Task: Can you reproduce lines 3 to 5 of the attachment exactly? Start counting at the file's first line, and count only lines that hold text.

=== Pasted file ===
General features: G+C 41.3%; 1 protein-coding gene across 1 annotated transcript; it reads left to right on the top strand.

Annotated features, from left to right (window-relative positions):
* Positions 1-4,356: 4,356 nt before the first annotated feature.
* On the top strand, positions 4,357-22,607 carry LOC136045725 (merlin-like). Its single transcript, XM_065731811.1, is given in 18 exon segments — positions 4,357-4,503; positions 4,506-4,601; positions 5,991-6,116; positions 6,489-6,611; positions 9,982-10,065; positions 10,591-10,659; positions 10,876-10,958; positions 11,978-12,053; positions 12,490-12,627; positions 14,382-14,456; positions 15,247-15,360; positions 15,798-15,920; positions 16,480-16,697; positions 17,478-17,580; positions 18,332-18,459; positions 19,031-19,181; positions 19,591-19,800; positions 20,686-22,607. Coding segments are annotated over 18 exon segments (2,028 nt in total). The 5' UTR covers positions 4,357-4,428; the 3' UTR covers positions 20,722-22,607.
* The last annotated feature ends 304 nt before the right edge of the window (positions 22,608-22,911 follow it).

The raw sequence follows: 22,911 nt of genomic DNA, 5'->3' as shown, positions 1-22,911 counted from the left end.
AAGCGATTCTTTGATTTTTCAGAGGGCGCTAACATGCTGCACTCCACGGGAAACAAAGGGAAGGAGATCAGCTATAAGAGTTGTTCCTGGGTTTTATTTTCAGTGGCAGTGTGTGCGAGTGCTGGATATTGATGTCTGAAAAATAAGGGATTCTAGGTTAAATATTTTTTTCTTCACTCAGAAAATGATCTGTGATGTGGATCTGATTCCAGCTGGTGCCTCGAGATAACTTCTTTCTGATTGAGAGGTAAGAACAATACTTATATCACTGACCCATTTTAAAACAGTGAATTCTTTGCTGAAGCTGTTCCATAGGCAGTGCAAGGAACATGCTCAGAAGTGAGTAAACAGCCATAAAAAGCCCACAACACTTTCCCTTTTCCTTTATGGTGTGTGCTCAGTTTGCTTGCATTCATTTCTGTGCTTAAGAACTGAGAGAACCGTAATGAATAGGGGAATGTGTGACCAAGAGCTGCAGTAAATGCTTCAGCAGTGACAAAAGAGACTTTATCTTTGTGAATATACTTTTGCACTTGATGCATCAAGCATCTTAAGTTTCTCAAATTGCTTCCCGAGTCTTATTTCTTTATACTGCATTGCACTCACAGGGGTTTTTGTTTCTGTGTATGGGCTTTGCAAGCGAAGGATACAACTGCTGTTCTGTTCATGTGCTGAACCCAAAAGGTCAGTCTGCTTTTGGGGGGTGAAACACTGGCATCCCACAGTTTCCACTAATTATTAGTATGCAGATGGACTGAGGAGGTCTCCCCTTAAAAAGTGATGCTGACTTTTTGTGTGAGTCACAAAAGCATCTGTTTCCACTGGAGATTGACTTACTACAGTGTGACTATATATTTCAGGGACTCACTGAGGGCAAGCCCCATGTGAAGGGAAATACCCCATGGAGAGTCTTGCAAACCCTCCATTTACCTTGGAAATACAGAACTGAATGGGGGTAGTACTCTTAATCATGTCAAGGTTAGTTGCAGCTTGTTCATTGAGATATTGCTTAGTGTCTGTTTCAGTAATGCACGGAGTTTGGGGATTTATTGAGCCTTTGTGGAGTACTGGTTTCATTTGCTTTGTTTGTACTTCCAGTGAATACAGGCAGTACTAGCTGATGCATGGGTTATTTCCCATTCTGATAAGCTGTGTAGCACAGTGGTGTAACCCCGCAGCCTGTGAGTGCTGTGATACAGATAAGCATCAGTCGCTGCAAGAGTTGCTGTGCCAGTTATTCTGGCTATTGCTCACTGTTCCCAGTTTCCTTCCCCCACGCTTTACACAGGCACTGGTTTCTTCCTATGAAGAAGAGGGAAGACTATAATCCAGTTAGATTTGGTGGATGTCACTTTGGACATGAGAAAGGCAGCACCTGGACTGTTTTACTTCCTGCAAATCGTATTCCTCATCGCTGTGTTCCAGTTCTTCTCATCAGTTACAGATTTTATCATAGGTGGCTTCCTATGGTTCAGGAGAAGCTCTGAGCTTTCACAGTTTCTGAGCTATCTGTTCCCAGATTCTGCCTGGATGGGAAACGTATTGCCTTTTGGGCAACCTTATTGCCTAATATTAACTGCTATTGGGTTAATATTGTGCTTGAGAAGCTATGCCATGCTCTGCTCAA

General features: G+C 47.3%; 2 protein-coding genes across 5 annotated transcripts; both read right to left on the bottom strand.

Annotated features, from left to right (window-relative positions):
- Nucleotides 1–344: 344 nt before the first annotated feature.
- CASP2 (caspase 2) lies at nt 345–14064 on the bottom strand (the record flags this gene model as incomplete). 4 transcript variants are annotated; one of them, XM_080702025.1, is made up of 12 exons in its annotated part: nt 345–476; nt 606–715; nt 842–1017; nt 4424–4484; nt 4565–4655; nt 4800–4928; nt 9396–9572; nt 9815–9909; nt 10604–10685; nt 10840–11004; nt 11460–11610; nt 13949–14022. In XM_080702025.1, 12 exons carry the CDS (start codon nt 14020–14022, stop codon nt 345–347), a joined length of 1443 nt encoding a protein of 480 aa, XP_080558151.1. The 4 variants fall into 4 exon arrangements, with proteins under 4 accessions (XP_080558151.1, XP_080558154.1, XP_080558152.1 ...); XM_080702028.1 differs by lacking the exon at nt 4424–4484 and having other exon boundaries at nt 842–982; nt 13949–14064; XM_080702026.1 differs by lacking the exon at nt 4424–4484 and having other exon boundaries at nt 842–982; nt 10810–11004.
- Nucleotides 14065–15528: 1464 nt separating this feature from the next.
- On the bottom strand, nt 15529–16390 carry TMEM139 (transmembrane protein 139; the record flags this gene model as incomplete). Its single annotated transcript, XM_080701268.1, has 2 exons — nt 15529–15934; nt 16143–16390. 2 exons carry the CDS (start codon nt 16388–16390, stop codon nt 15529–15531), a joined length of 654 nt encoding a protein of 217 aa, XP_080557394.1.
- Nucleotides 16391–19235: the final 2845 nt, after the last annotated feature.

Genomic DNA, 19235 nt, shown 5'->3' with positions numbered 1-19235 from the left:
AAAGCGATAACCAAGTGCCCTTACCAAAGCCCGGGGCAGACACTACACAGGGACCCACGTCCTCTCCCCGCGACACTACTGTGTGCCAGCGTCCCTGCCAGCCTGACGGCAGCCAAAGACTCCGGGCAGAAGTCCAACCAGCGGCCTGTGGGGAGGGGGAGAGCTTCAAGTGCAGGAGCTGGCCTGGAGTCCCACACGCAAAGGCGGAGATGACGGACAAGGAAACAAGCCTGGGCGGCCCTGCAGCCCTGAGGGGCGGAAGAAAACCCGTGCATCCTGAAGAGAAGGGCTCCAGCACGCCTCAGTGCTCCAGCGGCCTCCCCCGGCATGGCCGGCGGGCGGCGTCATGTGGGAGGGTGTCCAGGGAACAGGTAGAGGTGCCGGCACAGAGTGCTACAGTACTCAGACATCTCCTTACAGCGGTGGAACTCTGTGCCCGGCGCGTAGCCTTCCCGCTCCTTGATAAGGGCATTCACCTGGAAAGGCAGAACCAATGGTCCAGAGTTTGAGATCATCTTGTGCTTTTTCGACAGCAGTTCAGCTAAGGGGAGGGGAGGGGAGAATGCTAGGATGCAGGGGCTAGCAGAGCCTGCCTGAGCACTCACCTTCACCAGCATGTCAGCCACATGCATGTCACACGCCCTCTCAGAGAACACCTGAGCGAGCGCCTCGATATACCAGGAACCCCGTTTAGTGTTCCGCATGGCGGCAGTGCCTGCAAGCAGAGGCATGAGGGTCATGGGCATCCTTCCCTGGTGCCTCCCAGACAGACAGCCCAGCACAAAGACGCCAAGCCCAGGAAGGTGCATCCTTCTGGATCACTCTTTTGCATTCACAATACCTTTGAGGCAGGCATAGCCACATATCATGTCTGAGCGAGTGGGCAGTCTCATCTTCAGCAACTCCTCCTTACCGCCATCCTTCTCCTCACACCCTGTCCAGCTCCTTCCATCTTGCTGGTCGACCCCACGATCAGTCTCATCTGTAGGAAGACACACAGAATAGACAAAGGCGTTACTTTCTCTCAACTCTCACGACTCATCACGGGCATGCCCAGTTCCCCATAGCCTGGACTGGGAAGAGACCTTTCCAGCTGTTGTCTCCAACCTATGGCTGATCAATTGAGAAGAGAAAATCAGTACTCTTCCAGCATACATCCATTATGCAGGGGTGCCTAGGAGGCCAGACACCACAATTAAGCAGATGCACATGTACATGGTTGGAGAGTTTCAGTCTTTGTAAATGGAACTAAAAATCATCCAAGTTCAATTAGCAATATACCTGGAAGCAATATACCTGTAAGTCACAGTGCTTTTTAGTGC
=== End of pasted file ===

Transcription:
* Positions 1-4,356: 4,356 nt before the first annotated feature.
* On the top strand, positions 4,357-22,607 carry LOC136045725 (merlin-like). Its single transcript, XM_065731811.1, is given in 18 exon segments — positions 4,357-4,503; positions 4,506-4,601; positions 5,991-6,116; positions 6,489-6,611; positions 9,982-10,065; positions 10,591-10,659; positions 10,876-10,958; positions 11,978-12,053; positions 12,490-12,627; positions 14,382-14,456; positions 15,247-15,360; positions 15,798-15,920; positions 16,480-16,697; positions 17,478-17,580; positions 18,332-18,459; positions 19,031-19,181; positions 19,591-19,800; positions 20,686-22,607. Coding segments are annotated over 18 exon segments (2,028 nt in total). The 5' UTR covers positions 4,357-4,428; the 3' UTR covers positions 20,722-22,607.
* The last annotated feature ends 304 nt before the right edge of the window (positions 22,608-22,911 follow it).